Let’s back up and talk specifically about the emergence of 21st-century conceptions of mutualism in this context.

As recently as twenty-five years ago, “mutualism” was still largely a placeholder—and the first phase of attempting to establish a modern mutualism was a fairly ambitious attempt at historical synthesis, drawing largely on North American sources.

The first problem was the obscurity of the source material. The Libertarian Labyrinth archive was established to provide a place online for those sources and the net was cast wide enough that an archive separate from projects like Spunk Press seemed necessary at the time.

We had a list of names to explore and that list suggested anything but a single “mutualist” orthodoxy—but I think it would be hard to fault the interpretive modesty with which we explored it, looking for the synthesis implied by the label we had inherited.

Quite a few of the figures on that list found their way into the pages of “Liberty,” as did a few more of the names. The constellation of New England reform leagues, with the Heywoods generally somehow involved, also featured as centers of attention.

Research was necessarily shaped by the accessibility of sources, which unquestionably distorted our developing sense of what “mutualism” had been and how we might connect to the tradition. Not all of the conclusions we came to 20 or even years ago hold up to much scrutiny today.

We recognized real affinities with a very broad range of largely non-communist, primarily anglophone anarchisms and near-anarchisms, but there were limits to how far our explorations could go without an intensification of research and an abandonment of the English-only approach.

I will admit, as I have admitted elsewhere, that even when I took up French again in order to explore the roots of mutualism, Proudhon was not yet the focus of my interest. I was approaching his work through the lens of a very dismissive English-language anarchist literature.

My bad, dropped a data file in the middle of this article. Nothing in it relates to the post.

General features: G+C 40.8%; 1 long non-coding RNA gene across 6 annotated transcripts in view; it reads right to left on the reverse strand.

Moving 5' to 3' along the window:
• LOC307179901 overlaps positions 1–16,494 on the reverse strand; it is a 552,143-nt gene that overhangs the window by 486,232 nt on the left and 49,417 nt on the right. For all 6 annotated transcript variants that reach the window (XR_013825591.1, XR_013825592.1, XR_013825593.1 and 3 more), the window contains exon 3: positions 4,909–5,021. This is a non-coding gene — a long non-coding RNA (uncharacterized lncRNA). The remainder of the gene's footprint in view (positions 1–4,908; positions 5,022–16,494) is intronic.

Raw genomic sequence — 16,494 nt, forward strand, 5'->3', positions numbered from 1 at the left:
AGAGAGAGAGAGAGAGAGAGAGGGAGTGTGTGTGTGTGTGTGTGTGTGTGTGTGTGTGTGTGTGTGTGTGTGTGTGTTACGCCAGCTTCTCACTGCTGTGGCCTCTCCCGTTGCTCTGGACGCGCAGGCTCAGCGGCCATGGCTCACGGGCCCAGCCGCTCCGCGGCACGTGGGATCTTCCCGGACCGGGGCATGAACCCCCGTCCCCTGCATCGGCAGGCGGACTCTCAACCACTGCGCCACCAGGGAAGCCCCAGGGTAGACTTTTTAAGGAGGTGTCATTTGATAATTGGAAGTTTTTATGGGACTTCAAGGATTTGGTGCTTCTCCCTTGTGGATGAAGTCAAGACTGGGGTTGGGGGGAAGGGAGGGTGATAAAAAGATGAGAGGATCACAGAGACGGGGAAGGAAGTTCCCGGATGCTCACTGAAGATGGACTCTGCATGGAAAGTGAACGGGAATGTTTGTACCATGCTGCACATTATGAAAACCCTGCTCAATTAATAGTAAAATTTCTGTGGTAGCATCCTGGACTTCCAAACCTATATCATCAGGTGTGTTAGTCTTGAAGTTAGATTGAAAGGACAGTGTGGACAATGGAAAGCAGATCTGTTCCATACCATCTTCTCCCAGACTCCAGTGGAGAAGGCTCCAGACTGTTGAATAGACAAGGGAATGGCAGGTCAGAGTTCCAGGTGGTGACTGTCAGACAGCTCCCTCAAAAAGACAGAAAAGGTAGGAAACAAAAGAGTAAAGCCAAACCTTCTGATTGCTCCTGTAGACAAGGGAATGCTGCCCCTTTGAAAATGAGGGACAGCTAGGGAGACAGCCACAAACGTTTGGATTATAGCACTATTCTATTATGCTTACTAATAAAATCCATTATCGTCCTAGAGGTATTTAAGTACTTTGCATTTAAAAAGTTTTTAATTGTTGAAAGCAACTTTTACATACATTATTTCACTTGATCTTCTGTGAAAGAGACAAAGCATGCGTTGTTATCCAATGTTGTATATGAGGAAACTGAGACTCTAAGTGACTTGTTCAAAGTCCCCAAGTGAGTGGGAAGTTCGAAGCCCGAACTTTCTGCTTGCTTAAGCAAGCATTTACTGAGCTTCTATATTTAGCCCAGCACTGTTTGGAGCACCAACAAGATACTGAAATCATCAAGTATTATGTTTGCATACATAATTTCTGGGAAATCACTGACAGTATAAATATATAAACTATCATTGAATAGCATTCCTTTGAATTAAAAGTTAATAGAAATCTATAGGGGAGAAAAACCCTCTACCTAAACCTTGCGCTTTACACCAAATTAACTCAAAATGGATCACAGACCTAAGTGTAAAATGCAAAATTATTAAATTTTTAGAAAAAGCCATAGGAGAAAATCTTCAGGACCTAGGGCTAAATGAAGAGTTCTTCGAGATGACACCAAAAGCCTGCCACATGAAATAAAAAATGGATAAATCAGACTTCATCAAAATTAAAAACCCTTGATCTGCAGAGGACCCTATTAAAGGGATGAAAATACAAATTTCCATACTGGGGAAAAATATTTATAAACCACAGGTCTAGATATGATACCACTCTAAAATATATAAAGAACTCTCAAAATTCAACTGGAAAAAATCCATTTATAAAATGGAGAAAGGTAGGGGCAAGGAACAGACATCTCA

I was focused on William Batchelder Greene’s borrowings from Pierre Leroux and others, always widening the circle of references around our new mutualism, just as I was doing in the hours spent scanning microfilm of likely sources for familiar names and phrases.

As it turned out, however, I had better access to short bits of Proudhon to translate than I did to articles by Leroux, so my course of research was once again changed by the uneven availability of resources. It was, in retrospect, the happiest of accidents.

Looking back, I’m sometimes surprised at how quickly Proudhon became integrated into the account of mutualism that was forming, but I’m also a bit surprised by the details. “The Anarchism of Approximations,” my first unfinished attempt at mutualist synthesis, references “Theory of Property,” easily one of the most controversial of Proudhon’s works at the time, but one that I had already started to translate, precisely because much of the resistance to Proudhon, including some of my own, centered around the “new theory” of property in that text.

I abandoned “The Anarchism of Approximations” because, despite making useful generalizations, it wasn’t a rigorous enough synthesis to suit me. With research ongoing, it has become normal to have it outstrip summaries before they could be completed.

Interpretive modesty with regard to the tradition has not always been a popular strategy, nor has historical synthesis, when the costs involved have become clear. There have been times and places when laying down the law in some programmatic way would probably have been welcomed.

Instead, we have embraced the internal diversity of both historical and present-day mutualism, however awkwardly at times, trying to underline real distinctions without spoiling everyone’s fun. Those looking for market-platformism have generally moved on to greener pastures.

In this, I think we have been, however accidentally, faithful to the organizational history of anarchist mutualism. The reform leagues and the first, more or less “mutualist” form of the International were really consultative bodies, rather than platform-oriented associations.

In the end, we were simply mistaken in thinking that we would discover a programmatic unity as we rediscovered the mutualist tradition. Mutualism, like most major isms, has been the product of conflict much more than design.

We were not, however, mistaken in zealously looking for that sort of unity, which necessarily involved deep engagements with the details of the works of the historical figures associated with the label. There was no hope of clarity without the deep dive into the details.

The clarity that emerged was respectful of the real work of those figures—just as it can be respectful of continuations of that work by others in the present—rather than requiring a reduction of those figures and their work to the anecdotes that fit some predetermined fixed idea.

The process of rediscovery led modern mutualists into a series of encounters with their predecessors that were not bounded by a narrow, fixed program and so we encountered them in all of their diverse, sometimes cranky, but truly individual glory.

When modern mutualists are criticized for allegedly reshaping the tradition in their own image, I suppose the first response is to recognize that this is SOP for traditions, something we see in the development of mutualism itself. Tucker and the Mutualist Associates come to mind.